Make Your 2020 Vision a Reality: Get Your Team Aligned and Off to a Great Start

The New Year brings tremendous opportunity to make changes within your organization. A simple turn of the calendar prompts us to consider how we can do more, be more, and work more towards the goals we have for the new year or in this case, the new decade.  As you plan and aspire to new achievements this year, you may be facing one lingering question: how do you get others to want to work along with you? You know that a manager is only as successful as his or her team, so how do you kick off 2020 with everyone aligned and aiming for the same things? 

Analyze Where You’ve Been

If you’re trying to look ahead, it’s useful to know where you’ve been.  Take time to evaluate the strengths and opportunities that your team had last year.  Recognize what they do well and what you want them to keep doing. Identify the areas of growth for each person and the team as a whole in the next year.  It helps to know how each person contributes to the overall success of the team.

Paint the Picture of Success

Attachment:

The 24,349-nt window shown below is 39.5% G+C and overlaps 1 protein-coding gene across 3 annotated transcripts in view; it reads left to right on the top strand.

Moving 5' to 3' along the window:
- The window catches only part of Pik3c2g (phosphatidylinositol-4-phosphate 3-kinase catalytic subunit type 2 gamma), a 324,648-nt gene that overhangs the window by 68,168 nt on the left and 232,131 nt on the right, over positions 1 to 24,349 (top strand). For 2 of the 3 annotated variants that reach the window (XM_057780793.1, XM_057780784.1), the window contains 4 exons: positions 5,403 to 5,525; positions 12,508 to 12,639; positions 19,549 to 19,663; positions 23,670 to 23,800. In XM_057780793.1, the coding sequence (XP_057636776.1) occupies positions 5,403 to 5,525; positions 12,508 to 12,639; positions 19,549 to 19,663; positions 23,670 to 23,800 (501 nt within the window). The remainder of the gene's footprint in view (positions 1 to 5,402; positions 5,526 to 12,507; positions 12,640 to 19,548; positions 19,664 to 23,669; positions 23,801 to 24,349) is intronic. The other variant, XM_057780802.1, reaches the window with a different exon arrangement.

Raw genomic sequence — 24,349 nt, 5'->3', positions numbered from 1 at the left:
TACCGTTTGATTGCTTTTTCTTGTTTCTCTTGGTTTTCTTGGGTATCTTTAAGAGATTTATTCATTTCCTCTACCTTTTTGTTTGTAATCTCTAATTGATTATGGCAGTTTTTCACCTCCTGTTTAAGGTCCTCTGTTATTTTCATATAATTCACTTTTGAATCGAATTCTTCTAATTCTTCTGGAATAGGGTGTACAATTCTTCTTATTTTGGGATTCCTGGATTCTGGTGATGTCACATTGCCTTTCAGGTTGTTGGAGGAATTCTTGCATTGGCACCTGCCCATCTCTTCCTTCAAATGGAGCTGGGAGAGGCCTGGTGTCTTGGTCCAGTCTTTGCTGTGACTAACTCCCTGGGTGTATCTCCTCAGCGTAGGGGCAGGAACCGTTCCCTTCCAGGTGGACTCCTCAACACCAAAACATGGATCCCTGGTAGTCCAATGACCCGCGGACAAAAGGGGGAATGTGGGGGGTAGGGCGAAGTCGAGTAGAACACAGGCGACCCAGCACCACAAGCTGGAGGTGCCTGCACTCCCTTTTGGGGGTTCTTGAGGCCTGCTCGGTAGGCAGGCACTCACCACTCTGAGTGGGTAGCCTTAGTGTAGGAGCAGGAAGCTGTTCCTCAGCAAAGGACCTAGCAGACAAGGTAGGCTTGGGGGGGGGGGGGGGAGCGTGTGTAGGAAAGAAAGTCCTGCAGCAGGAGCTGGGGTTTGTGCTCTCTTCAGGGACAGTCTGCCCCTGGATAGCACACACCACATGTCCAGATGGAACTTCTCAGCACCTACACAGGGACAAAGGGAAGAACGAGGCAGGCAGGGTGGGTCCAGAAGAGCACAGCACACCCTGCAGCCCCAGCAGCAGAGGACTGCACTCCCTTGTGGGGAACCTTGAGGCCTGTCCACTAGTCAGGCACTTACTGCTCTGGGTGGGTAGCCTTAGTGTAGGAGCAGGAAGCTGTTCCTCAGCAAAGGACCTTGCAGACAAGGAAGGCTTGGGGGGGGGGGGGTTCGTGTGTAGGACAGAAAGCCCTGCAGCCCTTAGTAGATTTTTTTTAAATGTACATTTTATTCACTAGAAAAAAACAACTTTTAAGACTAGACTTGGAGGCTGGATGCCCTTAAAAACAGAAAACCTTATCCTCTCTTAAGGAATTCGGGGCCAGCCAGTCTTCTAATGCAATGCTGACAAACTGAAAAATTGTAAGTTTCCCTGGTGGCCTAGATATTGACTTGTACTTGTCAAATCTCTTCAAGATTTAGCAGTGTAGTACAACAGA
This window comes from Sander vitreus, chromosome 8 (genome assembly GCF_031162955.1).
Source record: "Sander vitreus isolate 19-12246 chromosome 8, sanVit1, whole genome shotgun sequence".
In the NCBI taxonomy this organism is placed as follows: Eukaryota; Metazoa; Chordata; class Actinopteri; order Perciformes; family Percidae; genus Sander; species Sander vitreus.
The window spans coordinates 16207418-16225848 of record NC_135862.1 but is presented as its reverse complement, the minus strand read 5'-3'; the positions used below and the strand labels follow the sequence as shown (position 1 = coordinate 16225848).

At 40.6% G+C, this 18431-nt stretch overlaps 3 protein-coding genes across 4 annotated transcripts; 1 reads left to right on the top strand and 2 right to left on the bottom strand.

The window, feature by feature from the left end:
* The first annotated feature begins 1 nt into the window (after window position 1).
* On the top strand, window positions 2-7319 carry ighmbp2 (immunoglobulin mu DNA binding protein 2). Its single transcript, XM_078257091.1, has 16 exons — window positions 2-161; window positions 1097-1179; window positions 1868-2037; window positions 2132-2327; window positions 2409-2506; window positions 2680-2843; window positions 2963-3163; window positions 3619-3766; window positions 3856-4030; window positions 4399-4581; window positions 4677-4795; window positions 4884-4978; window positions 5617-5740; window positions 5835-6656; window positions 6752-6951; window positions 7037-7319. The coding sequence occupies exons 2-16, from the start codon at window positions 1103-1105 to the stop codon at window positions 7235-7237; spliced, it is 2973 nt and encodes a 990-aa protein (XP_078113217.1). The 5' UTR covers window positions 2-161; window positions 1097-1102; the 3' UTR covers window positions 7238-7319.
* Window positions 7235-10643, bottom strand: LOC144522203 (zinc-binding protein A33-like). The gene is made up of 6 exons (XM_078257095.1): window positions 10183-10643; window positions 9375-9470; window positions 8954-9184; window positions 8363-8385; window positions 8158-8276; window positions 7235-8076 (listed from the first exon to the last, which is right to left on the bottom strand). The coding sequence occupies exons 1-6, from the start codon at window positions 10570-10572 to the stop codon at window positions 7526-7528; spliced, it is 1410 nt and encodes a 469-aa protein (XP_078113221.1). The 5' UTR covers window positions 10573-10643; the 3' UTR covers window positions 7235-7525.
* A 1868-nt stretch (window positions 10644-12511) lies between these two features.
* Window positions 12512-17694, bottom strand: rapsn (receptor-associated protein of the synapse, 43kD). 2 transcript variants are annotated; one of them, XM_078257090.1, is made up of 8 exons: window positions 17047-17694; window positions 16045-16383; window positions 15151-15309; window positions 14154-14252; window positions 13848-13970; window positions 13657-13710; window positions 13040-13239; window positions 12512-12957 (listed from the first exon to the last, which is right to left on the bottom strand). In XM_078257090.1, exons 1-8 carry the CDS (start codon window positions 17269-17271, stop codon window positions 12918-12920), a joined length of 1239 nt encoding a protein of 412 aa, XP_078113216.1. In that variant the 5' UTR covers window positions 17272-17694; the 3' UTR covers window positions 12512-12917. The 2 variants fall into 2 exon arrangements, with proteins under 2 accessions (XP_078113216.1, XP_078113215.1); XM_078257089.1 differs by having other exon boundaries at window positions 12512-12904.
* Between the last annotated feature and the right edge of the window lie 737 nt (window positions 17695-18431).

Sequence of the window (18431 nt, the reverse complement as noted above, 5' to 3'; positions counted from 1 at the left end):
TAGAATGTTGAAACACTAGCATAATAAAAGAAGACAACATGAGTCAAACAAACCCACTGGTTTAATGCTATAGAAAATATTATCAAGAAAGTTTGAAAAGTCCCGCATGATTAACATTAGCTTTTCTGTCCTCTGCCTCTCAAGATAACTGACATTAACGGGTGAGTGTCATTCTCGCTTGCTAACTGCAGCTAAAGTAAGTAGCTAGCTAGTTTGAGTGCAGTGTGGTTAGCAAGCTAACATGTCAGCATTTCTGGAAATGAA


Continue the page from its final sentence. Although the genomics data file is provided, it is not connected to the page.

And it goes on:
With a clear view of what your team is capable of, share your ideas about goals for the new year. Back your vision with data, and speak with passion when it comes to your plans. The more energized you are, the more they’ll be eager to align and join you in achieving the vision. Show your team how the goals will lead to positive outcomes for each of them and for the team. Make each goals and opportunity tangible with a plan of action of how they are going to successfully get there. The clearer the vision, the stronger the teams’ ability to work for it. 

Remind Them of What They Have Already Achieved

Once you have gained your team’s alignment, they still may wonder if they can realize your vision.  Big lofty goals can sometimes fill team members with fear or trepidation. It’s common for employees to ask themselves if they can really do it. Or to question how they will handle unforeseen obstacles.  Here’s where you can again lead them down the right path. Make a list of past accomplishments and hurdles they have overcome. Remind them of what they have done before. By showing your team how they have performed in the past, you’ll fuel their sense of commitment to continue to perform.  Point out how each individual and the collective team has been successful. Reviewing successes can bolster their confidence and motivate your team to tackle the new priorities, no matter how challenging!